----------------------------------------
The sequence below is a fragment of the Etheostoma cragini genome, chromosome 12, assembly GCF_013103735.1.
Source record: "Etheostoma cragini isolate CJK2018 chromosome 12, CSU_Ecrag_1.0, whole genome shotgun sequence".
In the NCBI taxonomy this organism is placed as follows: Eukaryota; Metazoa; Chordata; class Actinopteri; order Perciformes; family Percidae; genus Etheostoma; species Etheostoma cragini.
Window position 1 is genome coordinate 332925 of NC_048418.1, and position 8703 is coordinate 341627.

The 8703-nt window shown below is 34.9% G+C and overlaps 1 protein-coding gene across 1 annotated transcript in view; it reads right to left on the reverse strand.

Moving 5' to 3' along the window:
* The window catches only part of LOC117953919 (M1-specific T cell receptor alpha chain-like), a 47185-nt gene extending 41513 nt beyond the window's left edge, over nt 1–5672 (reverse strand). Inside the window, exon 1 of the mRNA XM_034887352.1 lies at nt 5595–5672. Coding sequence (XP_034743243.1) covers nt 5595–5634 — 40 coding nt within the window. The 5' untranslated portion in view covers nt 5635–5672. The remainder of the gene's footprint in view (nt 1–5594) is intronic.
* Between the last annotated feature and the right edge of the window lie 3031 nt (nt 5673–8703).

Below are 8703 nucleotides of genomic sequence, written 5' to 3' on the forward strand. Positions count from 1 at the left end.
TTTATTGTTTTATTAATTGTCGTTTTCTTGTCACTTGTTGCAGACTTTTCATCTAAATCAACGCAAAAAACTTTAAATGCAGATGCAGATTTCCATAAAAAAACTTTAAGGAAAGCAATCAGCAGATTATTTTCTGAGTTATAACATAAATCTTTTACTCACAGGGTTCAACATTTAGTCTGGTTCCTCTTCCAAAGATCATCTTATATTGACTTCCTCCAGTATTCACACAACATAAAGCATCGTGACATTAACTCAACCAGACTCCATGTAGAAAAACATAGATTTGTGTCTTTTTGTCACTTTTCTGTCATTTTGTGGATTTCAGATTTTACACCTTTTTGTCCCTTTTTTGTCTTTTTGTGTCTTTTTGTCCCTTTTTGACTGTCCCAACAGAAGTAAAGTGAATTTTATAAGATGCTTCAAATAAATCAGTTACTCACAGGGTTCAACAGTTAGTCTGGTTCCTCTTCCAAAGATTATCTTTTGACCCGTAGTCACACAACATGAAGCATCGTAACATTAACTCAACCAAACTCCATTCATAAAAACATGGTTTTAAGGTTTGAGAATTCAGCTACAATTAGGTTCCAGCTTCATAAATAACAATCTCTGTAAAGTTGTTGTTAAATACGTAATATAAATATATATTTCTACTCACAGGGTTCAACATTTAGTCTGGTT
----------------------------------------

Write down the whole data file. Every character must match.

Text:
The sequence below is a fragment of the Etheostoma cragini genome, chromosome 12, assembly GCF_013103735.1.
Source record: "Etheostoma cragini isolate CJK2018 chromosome 12, CSU_Ecrag_1.0, whole genome shotgun sequence".
In the NCBI taxonomy this organism is placed as follows: Eukaryota; Metazoa; Chordata; class Actinopteri; order Perciformes; family Percidae; genus Etheostoma; species Etheostoma cragini.
Window position 1 is genome coordinate 332925 of NC_048418.1, and position 8703 is coordinate 341627.

The 8703-nt window shown below is 34.9% G+C and overlaps 1 protein-coding gene across 1 annotated transcript in view; it reads right to left on the reverse strand.

Moving 5' to 3' along the window:
* The window catches only part of LOC117953919 (M1-specific T cell receptor alpha chain-like), a 47185-nt gene extending 41513 nt beyond the window's left edge, over nt 1–5672 (reverse strand). Inside the window, exon 1 of the mRNA XM_034887352.1 lies at nt 5595–5672. Coding sequence (XP_034743243.1) covers nt 5595–5634 — 40 coding nt within the window. The 5' untranslated portion in view covers nt 5635–5672. The remainder of the gene's footprint in view (nt 1–5594) is intronic.
* Between the last annotated feature and the right edge of the window lie 3031 nt (nt 5673–8703).

Below are 8703 nucleotides of genomic sequence, written 5' to 3' on the forward strand. Positions count from 1 at the left end.
TTTATTGTTTTATTAATTGTCGTTTTCTTGTCACTTGTTGCAGACTTTTCATCTAAATCAACGCAAAAAACTTTAAATGCAGATGCAGATTTCCATAAAAAAACTTTAAGGAAAGCAATCAGCAGATTATTTTCTGAGTTATAACATAAATCTTTTACTCACAGGGTTCAACATTTAGTCTGGTTCCTCTTCCAAAGATCATCTTATATTGACTTCCTCCAGTATTCACACAACATAAAGCATCGTGACATTAACTCAACCAGACTCCATGTAGAAAAACATAGATTTGTGTCTTTTTGTCACTTTTCTGTCATTTTGTGGATTTCAGATTTTACACCTTTTTGTCCCTTTTTTGTCTTTTTGTGTCTTTTTGTCCCTTTTTGACTGTCCCAACAGAAGTAAAGTGAATTTTATAAGATGCTTCAAATAAATCAGTTACTCACAGGGTTCAACAGTTAGTCTGGTTCCTCTTCCAAAGATTATCTTTTGACCCGTAGTCACACAACATGAAGCATCGTAACATTAACTCAACCAAACTCCATTCATAAAAACATGGTTTTAAGGTTTGAGAATTCAGCTACAATTAGGTTCCAGCTTCATAAATAACAATCTCTGTAAAGTTGTTGTTAAATACGTAATATAAATATATATTTCTACTCACAGGGTTCAACATTTAGTCTGGTT